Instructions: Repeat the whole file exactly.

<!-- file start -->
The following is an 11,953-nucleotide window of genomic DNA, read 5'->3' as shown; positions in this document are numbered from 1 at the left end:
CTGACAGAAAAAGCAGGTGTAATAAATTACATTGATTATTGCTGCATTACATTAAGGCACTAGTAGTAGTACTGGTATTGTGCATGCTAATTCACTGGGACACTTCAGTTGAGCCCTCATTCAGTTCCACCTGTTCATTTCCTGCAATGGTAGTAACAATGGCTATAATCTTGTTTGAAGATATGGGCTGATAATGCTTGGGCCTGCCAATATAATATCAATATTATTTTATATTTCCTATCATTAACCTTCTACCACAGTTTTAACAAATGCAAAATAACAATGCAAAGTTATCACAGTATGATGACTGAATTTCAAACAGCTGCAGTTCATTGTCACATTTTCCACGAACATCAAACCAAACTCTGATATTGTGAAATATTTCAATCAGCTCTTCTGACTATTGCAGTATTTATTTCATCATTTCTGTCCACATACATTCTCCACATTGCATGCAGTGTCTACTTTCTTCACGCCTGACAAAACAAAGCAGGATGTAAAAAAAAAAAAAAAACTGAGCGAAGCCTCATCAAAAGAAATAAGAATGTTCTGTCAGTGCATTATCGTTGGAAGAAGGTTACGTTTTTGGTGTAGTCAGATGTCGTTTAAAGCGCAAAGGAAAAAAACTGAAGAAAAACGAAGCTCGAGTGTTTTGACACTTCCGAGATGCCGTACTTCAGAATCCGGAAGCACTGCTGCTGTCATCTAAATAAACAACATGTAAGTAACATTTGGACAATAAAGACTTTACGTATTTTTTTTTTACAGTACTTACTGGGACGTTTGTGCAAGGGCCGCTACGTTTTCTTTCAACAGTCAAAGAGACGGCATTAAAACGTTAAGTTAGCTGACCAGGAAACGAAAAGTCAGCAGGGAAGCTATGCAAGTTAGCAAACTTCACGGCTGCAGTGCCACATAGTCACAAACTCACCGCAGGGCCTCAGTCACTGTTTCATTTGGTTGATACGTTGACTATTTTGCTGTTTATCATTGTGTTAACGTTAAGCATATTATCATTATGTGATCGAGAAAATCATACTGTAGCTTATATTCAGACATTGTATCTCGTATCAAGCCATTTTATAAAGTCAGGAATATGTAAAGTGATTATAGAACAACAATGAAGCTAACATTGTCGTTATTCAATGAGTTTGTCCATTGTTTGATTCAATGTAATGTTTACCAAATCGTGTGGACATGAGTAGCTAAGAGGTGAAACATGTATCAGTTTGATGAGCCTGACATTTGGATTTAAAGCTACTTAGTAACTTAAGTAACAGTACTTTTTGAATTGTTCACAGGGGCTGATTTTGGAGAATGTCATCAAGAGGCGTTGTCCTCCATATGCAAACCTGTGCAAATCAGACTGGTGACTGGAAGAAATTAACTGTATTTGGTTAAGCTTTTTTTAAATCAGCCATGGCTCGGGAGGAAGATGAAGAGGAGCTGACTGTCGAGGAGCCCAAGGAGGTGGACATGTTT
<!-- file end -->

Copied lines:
The following is an 11,953-nucleotide window of genomic DNA, read 5'->3' as shown; positions in this document are numbered from 1 at the left end:
CTGACAGAAAAAGCAGGTGTAATAAATTACATTGATTATTGCTGCATTACATTAAGGCACTAGTAGTAGTACTGGTATTGTGCATGCTAATTCACTGGGACACTTCAGTTGAGCCCTCATTCAGTTCCACCTGTTCATTTCCTGCAATGGTAGTAACAATGGCTATAATCTTGTTTGAAGATATGGGCTGATAATGCTTGGGCCTGCCAATATAATATCAATATTATTTTATATTTCCTATCATTAACCTTCTACCACAGTTTTAACAAATGCAAAATAACAATGCAAAGTTATCACAGTATGATGACTGAATTTCAAACAGCTGCAGTTCATTGTCACATTTTCCACGAACATCAAACCAAACTCTGATATTGTGAAATATTTCAATCAGCTCTTCTGACTATTGCAGTATTTATTTCATCATTTCTGTCCACATACATTCTCCACATTGCATGCAGTGTCTACTTTCTTCACGCCTGACAAAACAAAGCAGGATGTAAAAAAAAAAAAAAAACTGAGCGAAGCCTCATCAAAAGAAATAAGAATGTTCTGTCAGTGCATTATCGTTGGAAGAAGGTTACGTTTTTGGTGTAGTCAGATGTCGTTTAAAGCGCAAAGGAAAAAAACTGAAGAAAAACGAAGCTCGAGTGTTTTGACACTTCCGAGATGCCGTACTTCAGAATCCGGAAGCACTGCTGCTGTCATCTAAATAAACAACATGTAAGTAACATTTGGACAATAAAGACTTTACGTATTTTTTTTTTACAGTACTTACTGGGACGTTTGTGCAAGGGCCGCTACGTTTTCTTTCAACAGTCAAAGAGACGGCATTAAAACGTTAAGTTAGCTGACCAGGAAACGAAAAGTCAGCAGGGAAGCTATGCAAGTTAGCAAACTTCACGGCTGCAGTGCCACATAGTCACAAACTCACCGCAGGGCCTCAGTCACTGTTTCATTTGGTTGATACGTTGACTATTTTGCTGTTTATCATTGTGTTAACGTTAAGCATATTATCATTATGTGATCGAGAAAATCATACTGTAGCTTATATTCAGACATTGTATCTCGTATCAAGCCATTTTATAAAGTCAGGAATATGTAAAGTGATTATAGAACAACAATGAAGCTAACATTGTCGTTATTCAATGAGTTTGTCCATTGTTTGATTCAATGTAATGTTTACCAAATCGTGTGGACATGAGTAGCTAAGAGGTGAAACATGTATCAGTTTGATGAGCCTGACATTTGGATTTAAAGCTACTTAGTAACTTAAGTAACAGTACTTTTTGAATTGTTCACAGGGGCTGATTTTGGAGAATGTCATCAAGAGGCGTTGTCCTCCATATGCAAACCTGTGCAAATCAGACTGGTGACTGGAAGAAATTAACTGTATTTGGTTAAGCTTTTTTTAAATCAGCCATGGCTCGGGAGGAAGATGAAGAGGAGCTGACTGTCGAGGAGCCCAAGGAGGTGGACATGTTT